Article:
With David Malpass’s announcement on Wednesday that he will step down as president of the World Bank, the Biden Administration is faced with the choice of a nominee to run the institution at a particularly challenging time.
Treasury Secretary Janet Yellen has put forward an ambitious reform proposal that puts global challenges at the center of the World Bank’s agenda, with climate finance chief among them. This implies significant change for an institution that generally sees itself responding to the demands of its borrowing countries. Where the United States and European allies increasingly see global challenges, many World Bank client countries continue to think in terms of their own national priorities.
As much as Yellen warns against “false choices” standing in the way of her agenda, it’s also important to recognize the real tradeoffs these reforms could entail. More money earmarked for climate means less discretion for the World Bank’s client countries and the bank’s management in defining how money will be allocated. Further, without fresh capital on offer from the United States and other shareholders, the bank’s clients grow suspicious that any new agenda will take money away from their priorities or otherwise increase the cost of assistance from the institution.
Much of the detail behind the US-led agenda is technocratic in nature, entailing judgements about credit ratings and loan leverage ratios. But these reforms have been introduced against a backdrop of growing unhappiness in low- and middle-income countries about the stance of wealthy countries. They see hypocrisy on the climate agenda, with efforts to restrict the energy options of low-emitting countries as wealthy countries expand their fossil fuel consumption. And they see a stark lack of ambition in helping them deal with the collateral damage associated with Russia’s war in Ukraine, the effects of high interest rates globally, and mounting debt problems in many of their countries.
In such an environment, navigating the path toward a World Bank reform agenda has never been trickier or more consequential.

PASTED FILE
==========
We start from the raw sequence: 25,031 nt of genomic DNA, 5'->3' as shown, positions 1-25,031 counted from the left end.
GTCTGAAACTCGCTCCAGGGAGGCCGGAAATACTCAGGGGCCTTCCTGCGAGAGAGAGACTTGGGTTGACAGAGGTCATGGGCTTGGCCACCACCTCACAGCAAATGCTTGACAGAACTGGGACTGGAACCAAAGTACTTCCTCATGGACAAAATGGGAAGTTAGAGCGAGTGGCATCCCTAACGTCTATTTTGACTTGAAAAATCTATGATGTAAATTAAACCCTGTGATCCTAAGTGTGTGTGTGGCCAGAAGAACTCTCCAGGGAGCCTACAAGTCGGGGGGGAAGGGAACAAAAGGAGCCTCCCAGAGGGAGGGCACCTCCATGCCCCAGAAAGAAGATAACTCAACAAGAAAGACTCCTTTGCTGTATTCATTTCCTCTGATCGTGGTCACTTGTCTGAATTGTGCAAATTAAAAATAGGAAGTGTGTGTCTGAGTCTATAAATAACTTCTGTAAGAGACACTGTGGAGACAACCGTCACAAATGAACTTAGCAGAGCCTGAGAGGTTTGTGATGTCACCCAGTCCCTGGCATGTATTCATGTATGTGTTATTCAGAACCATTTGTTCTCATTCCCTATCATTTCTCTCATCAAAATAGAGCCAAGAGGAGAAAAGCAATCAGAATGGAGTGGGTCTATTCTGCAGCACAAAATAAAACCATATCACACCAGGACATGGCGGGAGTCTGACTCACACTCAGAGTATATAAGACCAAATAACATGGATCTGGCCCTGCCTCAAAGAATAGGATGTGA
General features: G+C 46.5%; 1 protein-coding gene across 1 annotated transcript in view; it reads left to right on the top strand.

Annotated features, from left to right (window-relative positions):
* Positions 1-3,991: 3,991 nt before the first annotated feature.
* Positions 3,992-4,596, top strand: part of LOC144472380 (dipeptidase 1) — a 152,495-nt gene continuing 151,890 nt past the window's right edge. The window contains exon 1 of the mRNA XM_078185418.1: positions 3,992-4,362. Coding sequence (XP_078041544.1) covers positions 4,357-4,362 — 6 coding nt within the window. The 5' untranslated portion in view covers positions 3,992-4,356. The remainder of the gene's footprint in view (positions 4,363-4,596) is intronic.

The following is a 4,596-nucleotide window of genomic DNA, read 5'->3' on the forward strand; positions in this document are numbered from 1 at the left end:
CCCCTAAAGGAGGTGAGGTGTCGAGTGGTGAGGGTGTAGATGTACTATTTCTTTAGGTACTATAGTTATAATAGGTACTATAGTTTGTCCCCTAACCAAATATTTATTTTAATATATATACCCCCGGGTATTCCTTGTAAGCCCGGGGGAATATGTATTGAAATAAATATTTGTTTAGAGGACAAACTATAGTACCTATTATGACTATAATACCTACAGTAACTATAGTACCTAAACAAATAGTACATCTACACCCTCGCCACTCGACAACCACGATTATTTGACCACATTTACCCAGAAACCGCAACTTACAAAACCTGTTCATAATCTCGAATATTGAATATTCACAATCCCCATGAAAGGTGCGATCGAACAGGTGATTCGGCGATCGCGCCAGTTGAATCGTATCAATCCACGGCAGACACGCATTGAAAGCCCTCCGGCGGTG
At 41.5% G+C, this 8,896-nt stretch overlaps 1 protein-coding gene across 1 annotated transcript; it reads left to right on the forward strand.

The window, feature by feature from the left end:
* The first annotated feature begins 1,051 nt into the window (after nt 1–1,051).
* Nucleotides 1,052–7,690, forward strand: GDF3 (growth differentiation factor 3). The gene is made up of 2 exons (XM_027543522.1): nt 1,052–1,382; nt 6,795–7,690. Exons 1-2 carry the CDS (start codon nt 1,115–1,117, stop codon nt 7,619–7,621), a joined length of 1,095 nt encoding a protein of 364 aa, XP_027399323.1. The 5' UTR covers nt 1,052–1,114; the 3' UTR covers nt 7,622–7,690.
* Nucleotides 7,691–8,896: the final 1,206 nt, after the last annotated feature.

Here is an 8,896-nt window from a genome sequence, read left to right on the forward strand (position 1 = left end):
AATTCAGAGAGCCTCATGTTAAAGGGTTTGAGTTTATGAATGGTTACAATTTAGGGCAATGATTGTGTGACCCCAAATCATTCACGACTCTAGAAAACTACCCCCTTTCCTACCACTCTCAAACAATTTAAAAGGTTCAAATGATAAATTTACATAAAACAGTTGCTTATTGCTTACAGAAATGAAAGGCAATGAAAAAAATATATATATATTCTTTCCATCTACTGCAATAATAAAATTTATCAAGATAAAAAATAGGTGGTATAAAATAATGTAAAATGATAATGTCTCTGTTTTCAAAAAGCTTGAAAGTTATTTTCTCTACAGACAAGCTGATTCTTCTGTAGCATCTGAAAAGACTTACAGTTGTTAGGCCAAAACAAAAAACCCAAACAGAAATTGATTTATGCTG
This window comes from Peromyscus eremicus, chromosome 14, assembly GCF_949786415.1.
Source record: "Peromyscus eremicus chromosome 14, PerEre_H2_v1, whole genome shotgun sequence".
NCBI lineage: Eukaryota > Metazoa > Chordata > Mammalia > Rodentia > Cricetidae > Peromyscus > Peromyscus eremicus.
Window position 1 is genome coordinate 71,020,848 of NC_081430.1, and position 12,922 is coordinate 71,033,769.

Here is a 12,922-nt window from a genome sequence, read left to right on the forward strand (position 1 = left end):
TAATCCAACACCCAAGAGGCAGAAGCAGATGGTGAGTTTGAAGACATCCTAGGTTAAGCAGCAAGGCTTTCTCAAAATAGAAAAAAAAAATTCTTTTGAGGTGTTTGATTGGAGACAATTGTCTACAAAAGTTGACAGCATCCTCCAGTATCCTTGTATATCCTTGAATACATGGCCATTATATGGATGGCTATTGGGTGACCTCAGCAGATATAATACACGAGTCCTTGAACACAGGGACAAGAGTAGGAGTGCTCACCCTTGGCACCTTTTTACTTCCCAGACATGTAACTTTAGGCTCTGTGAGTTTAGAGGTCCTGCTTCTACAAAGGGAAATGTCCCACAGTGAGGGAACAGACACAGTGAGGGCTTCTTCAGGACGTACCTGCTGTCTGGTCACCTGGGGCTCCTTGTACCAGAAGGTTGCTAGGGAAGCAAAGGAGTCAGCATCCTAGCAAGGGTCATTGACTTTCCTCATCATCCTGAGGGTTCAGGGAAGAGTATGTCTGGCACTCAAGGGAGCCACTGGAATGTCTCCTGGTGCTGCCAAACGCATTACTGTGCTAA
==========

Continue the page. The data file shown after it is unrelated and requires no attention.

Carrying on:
So, what sort of leader will be best suited to the task?
First, the Biden administration will need to acknowledge the limitations of the World Bank’s 75-year convention on the bank presidency. The World Bank president has always been an American and has always been nominated by the president of the United States. The upside of this convention is that the institution can be assured that its leader has the confidence of the bank’s largest shareholder. The downside, particularly now, is that nothing can be taken for granted when it comes to support from the World Bank’s other member countries. And a bank president with only weak support outside the United States is not well positioned to lead change at the 188-member-country institution.
Over the years, countries have grumbled about American dominance, or more frequently, complained about the qualifications of specific American candidates. By taking the convention for granted, successive White Houses have risked indifference to these concerns. In the current environment, that risk is acute. Any US candidate that cannot claim clear support and trust among the bank’s major constituencies (first and foremost the developing country members) risks being hobbled by questions of legitimacy.
So, while the Biden administration will undoubtedly exercise its prerogative to nominate a candidate, with a strong expectation of success, real success in the job will only come if the next president has a credible history of engagement, experience, and leadership in the developing world. In turn, the candidate will have to demonstrate those qualities vis-à-vis the bank’s wealthy country members, both to secure support from the Biden White House and to gain support from key European countries.
Second, the next leader will need to be an effective “insider outsider.” It does little good to lay claim to an ambitious World Bank reform agenda if you’ve never set foot in the building. This sprawling institution with 15,000 staff is not easy to navigate, let alone steer. Bureaucratic tendencies are strong at the bank, and the institution leans toward conservatism even as today’s poly-crises call for boldness. Today’s World Bank has 39 vice presidents, most of whom have decades of tenure in the institution. While any number of these individuals can be effective agents of change, the next president will be better able to lead fundamental change if she knows the institution as well as they do.
Third, as an effective insider, the next president will need to bring the reform mindset of an outsider. Many of the bank’s member countries rightly perceive an increasingly insular institution, resisting entreaties to collaborate with others when it is called for and offering only defensiveness in the face of criticism from outside the institution. This is a worrying and unhealthy culture for any institution, let alone one that plays such a large role on the global stage.
Finally, it is unavoidable to observe that the United States in 75 years has never nominated a woman to lead the World Bank. Among the firsts that the Biden administration has prided itself in when it comes to putting forward public servants that better reflect society, the first female president of the World Bank should be a claim that President Biden is able to make.
As much as this list may seem to point to a unicorn candidate, that need not be the case. Though the pool of qualified candidates may not be large, there are undoubtedly potential nominees who can both satisfy the traditional convention while also meeting the imperatives outlined here.
This blog post was initially published on October 18, 2022. It was updated on February 17, 2023. For more of CGD’s work on World Bank reform efforts, see our project “MDBs for a Global Future.”